Much of Guanacaste has long been turned into pasture for cattle ranching, and a huge part of the region’s appeal is its sabanero (cowboy) culture. As in the US, the sabanero has acquired a mythical aura – industrious, free-spirited, monosyllabic, and a skilful handler of animals and the environment – and his rough, tough body, clad in jeans with leather accoutrements symbolizes “authenticity” (women get assigned a somewhat less exciting role in this rural mythology: the cocinera, or cook). In reality, however, the life of the sabaneros is hard; they often work in their own smallholdings or as peones (farmworkers) on large haciendas owned by relatively well-off ranchers.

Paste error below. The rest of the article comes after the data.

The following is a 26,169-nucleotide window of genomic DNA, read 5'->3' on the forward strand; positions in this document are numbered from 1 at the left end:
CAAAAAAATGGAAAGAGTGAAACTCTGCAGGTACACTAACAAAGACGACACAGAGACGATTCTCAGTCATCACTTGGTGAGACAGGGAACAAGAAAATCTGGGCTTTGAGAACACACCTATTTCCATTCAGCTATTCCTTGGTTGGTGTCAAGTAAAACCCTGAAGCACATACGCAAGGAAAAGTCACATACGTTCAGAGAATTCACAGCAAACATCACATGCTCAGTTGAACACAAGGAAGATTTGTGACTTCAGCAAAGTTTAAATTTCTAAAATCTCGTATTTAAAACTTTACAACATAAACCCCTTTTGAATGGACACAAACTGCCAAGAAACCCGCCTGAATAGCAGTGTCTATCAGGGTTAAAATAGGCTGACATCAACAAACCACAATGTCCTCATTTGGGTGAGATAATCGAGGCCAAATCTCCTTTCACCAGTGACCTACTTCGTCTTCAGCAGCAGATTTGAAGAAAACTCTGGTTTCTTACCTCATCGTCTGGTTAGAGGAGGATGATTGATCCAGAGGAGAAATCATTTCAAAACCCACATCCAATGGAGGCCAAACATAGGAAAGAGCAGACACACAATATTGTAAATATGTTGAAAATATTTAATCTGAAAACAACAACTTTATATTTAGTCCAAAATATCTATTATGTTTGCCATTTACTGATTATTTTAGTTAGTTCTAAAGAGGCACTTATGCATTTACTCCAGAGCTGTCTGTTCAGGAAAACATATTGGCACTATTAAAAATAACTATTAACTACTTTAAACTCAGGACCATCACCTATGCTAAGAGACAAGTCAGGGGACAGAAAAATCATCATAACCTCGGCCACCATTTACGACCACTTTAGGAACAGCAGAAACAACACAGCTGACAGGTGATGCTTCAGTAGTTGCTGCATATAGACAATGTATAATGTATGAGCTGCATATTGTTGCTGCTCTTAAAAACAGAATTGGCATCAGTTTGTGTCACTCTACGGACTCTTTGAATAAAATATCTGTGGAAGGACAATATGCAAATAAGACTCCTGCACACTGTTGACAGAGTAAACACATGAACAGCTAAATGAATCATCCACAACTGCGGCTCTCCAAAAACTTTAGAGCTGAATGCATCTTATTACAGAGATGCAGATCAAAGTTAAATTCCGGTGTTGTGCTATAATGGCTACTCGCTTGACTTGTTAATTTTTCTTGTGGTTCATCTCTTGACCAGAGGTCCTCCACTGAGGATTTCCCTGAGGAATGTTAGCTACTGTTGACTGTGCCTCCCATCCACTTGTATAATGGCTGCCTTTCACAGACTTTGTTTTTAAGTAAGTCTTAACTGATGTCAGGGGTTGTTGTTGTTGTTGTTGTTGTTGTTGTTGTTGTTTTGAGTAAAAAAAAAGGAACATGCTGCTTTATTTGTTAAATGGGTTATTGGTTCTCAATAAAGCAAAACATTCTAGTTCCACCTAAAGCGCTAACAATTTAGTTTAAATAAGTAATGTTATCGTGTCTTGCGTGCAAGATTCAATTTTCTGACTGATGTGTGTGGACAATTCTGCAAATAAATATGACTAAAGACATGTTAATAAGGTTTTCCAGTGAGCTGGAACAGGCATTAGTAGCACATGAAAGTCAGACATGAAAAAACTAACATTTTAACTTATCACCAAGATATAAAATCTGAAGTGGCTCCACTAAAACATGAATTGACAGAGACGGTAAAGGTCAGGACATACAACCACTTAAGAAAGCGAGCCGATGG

To witness the often extraordinary skills of the sabaneros, head for the smaller towns – particularly on the Nicoya Peninsula – where during the months of January and February weekend fiestas are held in the local redondel de toros (bullring). More a rodeo than a bullfight, unlike in Spain, no gory kills are made: the spectacle comes from amazing feats of bull riding and roping. You’ll see cowboys riding their horses alongside the Interamericana highway, too, often towing two or three horses behind them as big transport trucks steamroll past on their way to Nicaragua. This dependence on cattle culture has its downside. Much of Guanacaste is degraded pastureland, abandoned either because of its exhaustion by grazing or as a result of continually poor domestic and foreign markets for Costa Rican meat. Although impressive efforts to regenerate former tropical dry forest are under way – at Parque Nacional Santa Rosa and Parque Nacional Guanacaste, for example – it is unlikely that this rare life-zone will recover its original profile.